Emotions can be hard to understand and cope with for anyone, including fully functioning adults. Add being a teenager and having autism spectrum disorder (ASD) to that, and emotions can become a completely overwhelming and frustrating part of life.
As parents, we want our children to be happy and healthy. However, when we are unsure of how to support them, it can feel helpless. Here is a list of ways that can help support a teen in understanding and dealing with emotions:
✔️ Offer up new language for naming emotions. Black and white thinking is typical of people with ASD, so it is possible that your teen is lacking the language to share their feelings. Using a mixture of words when talking about feelings can help with this.
✔️ Model emotional expression. If you are feeling happy, describe to your teen what that feels like for you. Saying things like “I am really looking forward to my day today! I have lots of energy and am feeling really comfortable in my body” can give your teens some insight into how they might identify and share this same feeling.
✔️ Share the hard feelings too. Not shying away from talking about harder emotions like sadness, frustration, or anger is important. Normalizing these feelings for your teen will encourage them to open up when they’re not feeling great. Sharing something like “I am worried about how my meeting is going to go at work today. I’m feeling jittery and keep thinking about what could go wrong” can allow your teen to see that ALL emotions are a normal part of life.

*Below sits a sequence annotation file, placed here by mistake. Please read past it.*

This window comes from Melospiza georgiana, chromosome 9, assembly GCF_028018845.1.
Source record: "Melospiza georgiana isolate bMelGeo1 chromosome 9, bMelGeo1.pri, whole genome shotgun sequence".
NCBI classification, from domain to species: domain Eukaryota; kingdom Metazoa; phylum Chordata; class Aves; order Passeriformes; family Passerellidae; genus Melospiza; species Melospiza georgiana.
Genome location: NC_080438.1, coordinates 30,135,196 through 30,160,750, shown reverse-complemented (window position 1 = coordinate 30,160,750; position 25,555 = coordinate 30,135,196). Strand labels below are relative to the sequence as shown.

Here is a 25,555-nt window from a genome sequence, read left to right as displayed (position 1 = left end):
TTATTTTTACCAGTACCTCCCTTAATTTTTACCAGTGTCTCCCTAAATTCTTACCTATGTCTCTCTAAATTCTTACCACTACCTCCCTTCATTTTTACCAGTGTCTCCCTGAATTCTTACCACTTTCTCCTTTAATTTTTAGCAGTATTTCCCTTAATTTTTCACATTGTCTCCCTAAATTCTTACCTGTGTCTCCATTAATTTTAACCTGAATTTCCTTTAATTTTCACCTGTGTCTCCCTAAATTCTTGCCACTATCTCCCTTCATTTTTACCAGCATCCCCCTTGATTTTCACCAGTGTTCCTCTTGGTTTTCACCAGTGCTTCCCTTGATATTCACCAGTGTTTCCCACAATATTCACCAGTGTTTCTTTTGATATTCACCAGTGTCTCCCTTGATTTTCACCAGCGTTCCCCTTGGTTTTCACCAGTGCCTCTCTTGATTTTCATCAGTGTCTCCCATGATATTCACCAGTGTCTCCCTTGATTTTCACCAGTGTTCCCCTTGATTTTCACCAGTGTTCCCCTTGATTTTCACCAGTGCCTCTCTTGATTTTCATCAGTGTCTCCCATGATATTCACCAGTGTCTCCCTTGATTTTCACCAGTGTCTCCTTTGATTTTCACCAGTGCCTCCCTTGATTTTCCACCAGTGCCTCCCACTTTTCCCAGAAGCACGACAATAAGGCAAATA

✔️ Offer coping strategies that work for you. If you know your teen is struggling, share what helps to calm you down. Keep in mind that different strategies might work better for your teen.
✔️ Be patient when your teen is trying to share their feelings with you. Give them the time and space to reflect on their feelings and access the appropriate words.
✔️ Help them set healthy boundaries with sharing. While helping your teen navigate the world of emotions may be your goal, it is still important to remember that they might be striving for independence in their teenage years. Offer open communication around feelings, but also keep options like journaling or counselling open if your teen does not want to divulge every feeling to their parent.
Emotions are an important and complex part of everyone's life, especially for teenagers with autism spectrum disorder. While it can be difficult for them to understand and express their feelings, it is still crucial that they do so. There are various ways to help teens with ASD manage their emotions, such as through therapy or medication. With the right support, they can learn to cope with their emotions and lead happy, fulfilling lives.
Registered Provisional Psychologist